Now happily ensconced on the sixth floor of a building in Downtown Los Angeles’ Arts District, the couple runs a bustling letterpress operation centered on a beautiful 125-year-old printing press. In addition to custom projects, they make original collections of cards and gifts, plus offer workshops, which would be suitable for older teens and adults.
In the three-hour Introduction to Letterpress Printing, participants will learn about the craft and process of hand-set type printing by creating their own stationary set. No prior experience is necessary; the cost is $175. The maximum enrollment is generally three people to allow for a good deal of one-on-one instruction, but call them to reserve for a larger group.
Iron Curtain Press / 1340 East Sixth Street, Los Angeles CA
BOOKARTSLA is a new non-profit organization devoted to bringing the beauty of printing, binding, and collecting artists' and other handmade books to the public. Located in a Mar Vista storefront that used to be a stamp craft store, their 1,600-square-foot space now houses letterpresses, a bindery, and a workspace for up to twenty students. A wonderful vintage “STAMPS” signs marks the entry. Though it’s a vestige from the previous tenant, BOOKARTSLA plans to keep it because it’s cool and happens to be serendipitous, too: “stampa” is Italian for “printing.”
Watch their calendar for a schedule of letterpress classes happening this summer, including some presented by noted guest artists who will be visiting from other parts of the country. In addition to teaching letterpress, BOOKARTSLA offers classes in bookbinding, book cloth, box making (to house your handmade books), paper marbling, and more. Classes are suitable for older teens and adults, but the organizers are very interested in working with families and children, so contact them if you’d like to arrange a special age-appropriate workshop.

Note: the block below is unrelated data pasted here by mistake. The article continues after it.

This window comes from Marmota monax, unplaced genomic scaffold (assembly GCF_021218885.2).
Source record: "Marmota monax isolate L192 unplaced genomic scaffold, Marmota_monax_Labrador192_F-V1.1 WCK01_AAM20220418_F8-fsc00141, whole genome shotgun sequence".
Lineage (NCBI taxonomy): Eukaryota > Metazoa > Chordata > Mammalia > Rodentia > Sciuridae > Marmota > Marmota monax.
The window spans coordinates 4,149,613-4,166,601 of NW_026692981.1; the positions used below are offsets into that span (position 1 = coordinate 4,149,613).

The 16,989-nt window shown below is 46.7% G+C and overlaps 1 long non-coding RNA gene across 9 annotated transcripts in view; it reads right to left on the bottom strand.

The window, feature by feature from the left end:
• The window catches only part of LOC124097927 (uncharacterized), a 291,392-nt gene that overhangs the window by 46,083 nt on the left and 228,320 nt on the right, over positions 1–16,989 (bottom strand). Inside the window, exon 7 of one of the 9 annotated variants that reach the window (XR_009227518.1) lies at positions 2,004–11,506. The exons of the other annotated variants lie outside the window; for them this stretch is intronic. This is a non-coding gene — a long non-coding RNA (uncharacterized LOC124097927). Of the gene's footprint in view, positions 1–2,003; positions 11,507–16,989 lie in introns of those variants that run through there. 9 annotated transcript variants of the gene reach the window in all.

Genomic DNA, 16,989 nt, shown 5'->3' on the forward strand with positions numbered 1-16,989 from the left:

BOOKARTSLA 11720 Washington Place Los Angeles CA 90066
The International Printing Museum
What a pleasant surprise to discover that one of the country’s largest collections of antique printing equipment is nicely curated in a large warehouse tucked into an industrial area of Carson! Founded in 1988, The International Printing Museum galleries are chock-full of impressive machines and tools of the graphic arts, from historic Chinese printing blocks to replicas of Gutenberg’s press and Benjamin Franklin’s colonial printing shop. The Museum also features a space called the Letterpress Lab, a fully working 1950′s-era printing lab with platen presses, Vandercook presses, cylinder presses, Linotypes and Ludlow Typogaphs, foil stampers, and more.
The Museum is open to the public on Saturdays from 10:00 AM – 4:00 PM, so we stopped in one weekend and tagged along on a wonderful tour. Knowledgeable guides operated small 19th-century hobby presses, 100-year-old Linotypes, cast-iron man-powered presses, and big electronic Heidelberg presses used to make books and newspapers into the 20th century to show how printing has changed over the decades. Special group tours can be arranged during the week by calling 310-515-7166. Admission is $10 per adult and $8 for students and seniors and includes the guided tour.
The International Printing Museum / 315 W. Torrance Blvd. Carson CA 90745
Finally, if you are ready for a more intensive, multi-week letterpress education, these three local colleges offer letterpress classes to the community: Art Center at Night, Otis College of Art and Design, and the Armory Center for the Arts in Pasadena.
Written by Stacey Ravel Abarbanel